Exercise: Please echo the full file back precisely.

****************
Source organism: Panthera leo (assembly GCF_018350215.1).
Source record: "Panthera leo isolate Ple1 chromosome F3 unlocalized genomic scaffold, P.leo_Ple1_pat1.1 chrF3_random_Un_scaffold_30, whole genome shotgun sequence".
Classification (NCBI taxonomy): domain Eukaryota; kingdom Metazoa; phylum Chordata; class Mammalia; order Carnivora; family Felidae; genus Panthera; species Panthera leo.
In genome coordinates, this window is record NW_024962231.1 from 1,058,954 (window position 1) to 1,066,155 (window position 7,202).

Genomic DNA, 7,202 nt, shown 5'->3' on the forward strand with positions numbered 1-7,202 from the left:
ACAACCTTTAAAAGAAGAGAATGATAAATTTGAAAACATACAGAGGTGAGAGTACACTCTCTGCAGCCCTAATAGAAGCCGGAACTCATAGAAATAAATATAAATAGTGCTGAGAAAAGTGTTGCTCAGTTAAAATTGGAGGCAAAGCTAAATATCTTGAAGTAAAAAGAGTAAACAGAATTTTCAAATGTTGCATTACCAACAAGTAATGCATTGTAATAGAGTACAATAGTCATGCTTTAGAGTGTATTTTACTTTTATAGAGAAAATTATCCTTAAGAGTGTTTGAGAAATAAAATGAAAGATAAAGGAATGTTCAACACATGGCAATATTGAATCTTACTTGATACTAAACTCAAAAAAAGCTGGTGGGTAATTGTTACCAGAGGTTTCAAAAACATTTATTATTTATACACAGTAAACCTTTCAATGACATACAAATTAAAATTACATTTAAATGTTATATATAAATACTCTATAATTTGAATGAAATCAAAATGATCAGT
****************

Source organism: Panthera leo (assembly GCF_018350215.1).
Source record: "Panthera leo isolate Ple1 chromosome F3 unlocalized genomic scaffold, P.leo_Ple1_pat1.1 chrF3_random_Un_scaffold_30, whole genome shotgun sequence".
Classification (NCBI taxonomy): domain Eukaryota; kingdom Metazoa; phylum Chordata; class Mammalia; order Carnivora; family Felidae; genus Panthera; species Panthera leo.
In genome coordinates, this window is record NW_024962231.1 from 1,058,954 (window position 1) to 1,066,155 (window position 7,202).

Genomic DNA, 7,202 nt, shown 5'->3' on the forward strand with positions numbered 1-7,202 from the left:
ACAACCTTTAAAAGAAGAGAATGATAAATTTGAAAACATACAGAGGTGAGAGTACACTCTCTGCAGCCCTAATAGAAGCCGGAACTCATAGAAATAAATATAAATAGTGCTGAGAAAAGTGTTGCTCAGTTAAAATTGGAGGCAAAGCTAAATATCTTGAAGTAAAAAGAGTAAACAGAATTTTCAAATGTTGCATTACCAACAAGTAATGCATTGTAATAGAGTACAATAGTCATGCTTTAGAGTGTATTTTACTTTTATAGAGAAAATTATCCTTAAGAGTGTTTGAGAAATAAAATGAAAGATAAAGGAATGTTCAACACATGGCAATATTGAATCTTACTTGATACTAAACTCAAAAAAAGCTGGTGGGTAATTGTTACCAGAGGTTTCAAAAACATTTATTATTTATACACAGTAAACCTTTCAATGACATACAAATTAAAATTACATTTAAATGTTATATATAAATACTCTATAATTTGAATGAAATCAAAATGATCAGT